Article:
Jersey Hedgerow Campaign

Jersey Hedgerow CampaignAim:

To restore and protect Jersey’s hedgerows and farmland trees for the benefit of theIsland’s biodiversity.

Objectives:

The campaign is based on recommendations outlined in Jersey’s mammal biodiversity action plans to re-establish and enhance hedgerow habitats and improve habitat connectivity for the benefit of mammals and other species. Protection Orders for valuable established hedges will also be sought under this campaign.

 Rationale:

Hedgerows are important habitats and food sources in their own right and may also act as wildlife corridors for many species, including reptiles and amphibians, allowing dispersal and movement between other habitats. (UKBAP 1995. Action plan for ancient and/or species rich hedgerows).

Jersey’s hedgerows have become degraded since the arrival of Dutch elm disease in the mid 1970s (loss of approx 80% of hedgerow trees), the Great Storm of 1987 (loss of 20,000) and the on-going pressures of intensive agricultural industry and high land values which have lead to  removal, neglect, mechanical damage and inadequate restocking.

For wildlife, a lack of healthy hedgerow can lead  to fragmented and reduced populations, habitats and food sources and may be a factor in the decline of ten local species including: common toadflax (Linaria vulgaris); wild strawberry (Fragaria vesca); red squirrel (Sciurus vulgaris); some bat species; Jersey bank vole (Clethrionomys glareolus caesarius); lesser white-toothed shrew (Crocidura suaveolens); Millet’s shrew (Sorex coronatus); European common toad (Bufo bufo), agile frog (Rana dalmatina), grass snake (Natrix natrix), and the yellowhammer (Emberiza citrinella) (Biodiversity Action Plans for Jersey 2006).

 The proposal is to upgrade and re-connect existing hedgerow fragments thereby re-establishing important habitat linkages for a variety of locally-threatened fauna and flora.

 

Key steps and history:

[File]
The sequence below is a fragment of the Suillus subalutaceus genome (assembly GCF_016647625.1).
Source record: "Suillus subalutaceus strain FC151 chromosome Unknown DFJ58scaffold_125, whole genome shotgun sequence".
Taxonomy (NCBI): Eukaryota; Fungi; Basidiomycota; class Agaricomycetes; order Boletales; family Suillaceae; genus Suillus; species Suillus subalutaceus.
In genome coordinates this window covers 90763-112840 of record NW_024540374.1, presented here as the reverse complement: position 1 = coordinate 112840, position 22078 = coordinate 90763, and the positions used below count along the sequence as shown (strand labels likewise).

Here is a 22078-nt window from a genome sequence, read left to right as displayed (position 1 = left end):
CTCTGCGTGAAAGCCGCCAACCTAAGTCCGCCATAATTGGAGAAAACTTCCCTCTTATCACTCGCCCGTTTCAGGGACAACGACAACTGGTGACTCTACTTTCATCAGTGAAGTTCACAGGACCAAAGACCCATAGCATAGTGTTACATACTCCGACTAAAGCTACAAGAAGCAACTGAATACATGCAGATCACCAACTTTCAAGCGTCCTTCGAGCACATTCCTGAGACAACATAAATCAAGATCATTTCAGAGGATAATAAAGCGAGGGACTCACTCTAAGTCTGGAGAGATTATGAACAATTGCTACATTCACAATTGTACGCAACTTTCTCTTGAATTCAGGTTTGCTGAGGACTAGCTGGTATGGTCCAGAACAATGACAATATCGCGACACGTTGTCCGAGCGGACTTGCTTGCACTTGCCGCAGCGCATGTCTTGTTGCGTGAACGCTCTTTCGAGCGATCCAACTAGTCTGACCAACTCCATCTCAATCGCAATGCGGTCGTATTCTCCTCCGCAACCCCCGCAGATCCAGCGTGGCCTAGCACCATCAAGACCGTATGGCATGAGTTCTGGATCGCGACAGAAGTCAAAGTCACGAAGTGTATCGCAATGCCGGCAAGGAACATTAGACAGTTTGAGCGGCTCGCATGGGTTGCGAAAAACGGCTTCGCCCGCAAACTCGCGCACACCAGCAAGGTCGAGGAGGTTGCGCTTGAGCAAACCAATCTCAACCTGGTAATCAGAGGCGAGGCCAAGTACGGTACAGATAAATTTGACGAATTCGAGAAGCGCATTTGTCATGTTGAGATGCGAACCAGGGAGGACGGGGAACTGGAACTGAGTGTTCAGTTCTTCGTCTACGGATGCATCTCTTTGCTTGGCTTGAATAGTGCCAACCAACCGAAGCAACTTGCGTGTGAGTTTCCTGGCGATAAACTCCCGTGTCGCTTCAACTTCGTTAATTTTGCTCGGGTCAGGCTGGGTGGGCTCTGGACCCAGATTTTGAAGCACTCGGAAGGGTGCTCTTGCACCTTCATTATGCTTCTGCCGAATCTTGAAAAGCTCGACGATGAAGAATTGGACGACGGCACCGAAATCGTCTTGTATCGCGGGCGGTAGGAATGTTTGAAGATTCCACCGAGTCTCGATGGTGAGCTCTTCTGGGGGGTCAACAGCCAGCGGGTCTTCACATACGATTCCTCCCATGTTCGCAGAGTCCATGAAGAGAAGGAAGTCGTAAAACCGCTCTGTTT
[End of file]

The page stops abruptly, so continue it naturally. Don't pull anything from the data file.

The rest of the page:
Initially this campaign was planned to run in three phases each designed to meet recommendations for a different mammal species action plan. GIS mapping and current mammal surveys have been used to establish priority areas for planting. Planting mixed native species including; field maple, hazel, hawthorn, elder, blackthorn, sweet chestnut, common oak and ash (to be agreed at time of planning).

Phase 1– Squirrels, winter 2007/08

To plant hedgerow connection usable by Squirrels from proposed linkage corridors outlined in Magris 2000 the east and central connection routes. COMPLETED!

 Phase 2 – Bats, winter 2008/09 – continuing 2009/10

To plant hedges and tree lines around established roost sites, according to 2007 roost survey, to provide connectivity for bats commuting between foraging sites. COMPLETED!

Phase 3 – Hedgehogs, winter 2009/10

Plant hedges to strengthen habitats and provide corridors for safe foraging around sites taken from the 2007 distribution survey carried out by Jersey Hedgehog Preservation Group. COMPLETED!

Phase 4a – Bats, winter 2010/2011

Planting in Grouville around the area of the Marsh (between Queen’s Valley Reservoir and the ParishChurch) as the area has been identified as being habitat for a number of bat species. COMPLETED!